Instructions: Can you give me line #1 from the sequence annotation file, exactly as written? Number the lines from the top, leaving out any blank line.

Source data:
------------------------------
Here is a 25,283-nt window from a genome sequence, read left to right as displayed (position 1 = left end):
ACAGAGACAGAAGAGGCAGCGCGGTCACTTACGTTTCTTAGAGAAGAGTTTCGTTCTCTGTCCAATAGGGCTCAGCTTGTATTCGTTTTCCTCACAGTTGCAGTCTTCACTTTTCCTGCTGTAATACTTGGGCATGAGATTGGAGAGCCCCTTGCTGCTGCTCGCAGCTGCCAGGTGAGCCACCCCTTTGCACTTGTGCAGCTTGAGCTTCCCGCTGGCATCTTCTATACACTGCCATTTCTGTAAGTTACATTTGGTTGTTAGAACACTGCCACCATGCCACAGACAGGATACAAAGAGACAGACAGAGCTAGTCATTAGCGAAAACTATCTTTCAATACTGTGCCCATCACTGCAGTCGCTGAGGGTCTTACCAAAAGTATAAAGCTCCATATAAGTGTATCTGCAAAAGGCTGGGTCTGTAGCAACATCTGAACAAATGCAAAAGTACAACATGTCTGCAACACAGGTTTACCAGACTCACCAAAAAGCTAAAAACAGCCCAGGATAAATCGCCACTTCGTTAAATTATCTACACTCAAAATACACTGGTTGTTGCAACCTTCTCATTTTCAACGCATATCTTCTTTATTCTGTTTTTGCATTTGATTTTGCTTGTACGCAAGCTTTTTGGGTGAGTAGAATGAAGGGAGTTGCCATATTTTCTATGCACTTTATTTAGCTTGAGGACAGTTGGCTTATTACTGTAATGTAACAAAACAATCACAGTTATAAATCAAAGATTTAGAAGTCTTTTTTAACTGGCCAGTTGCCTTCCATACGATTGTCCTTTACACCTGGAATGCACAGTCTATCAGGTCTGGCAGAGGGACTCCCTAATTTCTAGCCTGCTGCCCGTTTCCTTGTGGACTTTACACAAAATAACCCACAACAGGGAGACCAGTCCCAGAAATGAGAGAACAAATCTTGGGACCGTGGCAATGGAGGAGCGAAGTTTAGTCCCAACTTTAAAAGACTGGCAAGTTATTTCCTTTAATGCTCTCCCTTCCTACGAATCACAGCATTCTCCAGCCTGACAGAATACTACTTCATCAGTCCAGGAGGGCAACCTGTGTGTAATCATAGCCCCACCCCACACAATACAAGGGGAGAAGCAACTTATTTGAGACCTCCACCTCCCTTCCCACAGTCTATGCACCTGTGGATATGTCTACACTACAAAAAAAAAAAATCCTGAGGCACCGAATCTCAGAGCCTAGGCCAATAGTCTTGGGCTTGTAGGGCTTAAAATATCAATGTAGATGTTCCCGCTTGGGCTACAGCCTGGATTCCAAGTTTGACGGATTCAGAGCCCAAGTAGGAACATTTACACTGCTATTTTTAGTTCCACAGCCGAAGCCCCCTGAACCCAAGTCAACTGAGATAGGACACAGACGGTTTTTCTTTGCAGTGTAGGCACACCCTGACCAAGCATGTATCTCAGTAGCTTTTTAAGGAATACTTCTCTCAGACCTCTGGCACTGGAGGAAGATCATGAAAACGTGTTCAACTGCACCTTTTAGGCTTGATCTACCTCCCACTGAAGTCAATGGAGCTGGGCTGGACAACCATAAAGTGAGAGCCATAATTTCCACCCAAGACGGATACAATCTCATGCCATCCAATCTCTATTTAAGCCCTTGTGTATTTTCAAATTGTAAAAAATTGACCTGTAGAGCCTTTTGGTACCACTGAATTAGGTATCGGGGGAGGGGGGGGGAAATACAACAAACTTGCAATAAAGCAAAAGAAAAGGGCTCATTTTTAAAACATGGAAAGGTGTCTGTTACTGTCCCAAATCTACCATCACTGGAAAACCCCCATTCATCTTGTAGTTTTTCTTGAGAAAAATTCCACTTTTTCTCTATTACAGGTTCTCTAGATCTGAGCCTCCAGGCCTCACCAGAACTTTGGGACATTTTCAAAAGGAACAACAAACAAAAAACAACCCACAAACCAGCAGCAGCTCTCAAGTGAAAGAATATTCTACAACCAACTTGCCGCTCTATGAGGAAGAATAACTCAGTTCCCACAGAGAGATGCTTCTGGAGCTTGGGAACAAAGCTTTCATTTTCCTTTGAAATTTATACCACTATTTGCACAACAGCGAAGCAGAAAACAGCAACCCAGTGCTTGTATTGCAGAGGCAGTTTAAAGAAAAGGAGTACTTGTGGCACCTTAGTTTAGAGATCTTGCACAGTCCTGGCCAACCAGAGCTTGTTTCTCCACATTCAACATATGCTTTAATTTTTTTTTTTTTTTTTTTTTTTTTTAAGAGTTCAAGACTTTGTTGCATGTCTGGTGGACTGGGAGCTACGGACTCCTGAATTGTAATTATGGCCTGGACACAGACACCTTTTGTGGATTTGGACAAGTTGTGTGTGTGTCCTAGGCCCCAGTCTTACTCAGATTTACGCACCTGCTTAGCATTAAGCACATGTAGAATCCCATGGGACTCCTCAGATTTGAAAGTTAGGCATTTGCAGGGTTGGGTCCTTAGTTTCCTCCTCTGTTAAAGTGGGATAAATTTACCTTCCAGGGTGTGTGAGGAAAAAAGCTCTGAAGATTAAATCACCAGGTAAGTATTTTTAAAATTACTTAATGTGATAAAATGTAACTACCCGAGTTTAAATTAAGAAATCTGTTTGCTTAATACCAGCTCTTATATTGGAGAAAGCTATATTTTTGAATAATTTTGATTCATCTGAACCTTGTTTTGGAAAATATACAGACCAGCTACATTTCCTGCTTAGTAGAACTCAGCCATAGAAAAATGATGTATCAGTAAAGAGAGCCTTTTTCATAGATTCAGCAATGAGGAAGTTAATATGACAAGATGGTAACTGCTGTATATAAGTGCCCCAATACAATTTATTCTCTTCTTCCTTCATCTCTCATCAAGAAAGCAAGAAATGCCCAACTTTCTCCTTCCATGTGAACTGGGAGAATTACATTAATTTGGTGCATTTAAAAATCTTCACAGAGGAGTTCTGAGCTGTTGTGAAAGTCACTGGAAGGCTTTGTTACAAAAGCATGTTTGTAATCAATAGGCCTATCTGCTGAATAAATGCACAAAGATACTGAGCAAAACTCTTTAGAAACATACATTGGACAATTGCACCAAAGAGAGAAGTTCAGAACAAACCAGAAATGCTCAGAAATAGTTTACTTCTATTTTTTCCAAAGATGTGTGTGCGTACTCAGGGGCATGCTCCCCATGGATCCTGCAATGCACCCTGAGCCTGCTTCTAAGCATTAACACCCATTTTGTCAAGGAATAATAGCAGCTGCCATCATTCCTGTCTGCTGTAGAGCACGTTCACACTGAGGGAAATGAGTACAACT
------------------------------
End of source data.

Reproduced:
Here is a 25,283-nt window from a genome sequence, read left to right as displayed (position 1 = left end):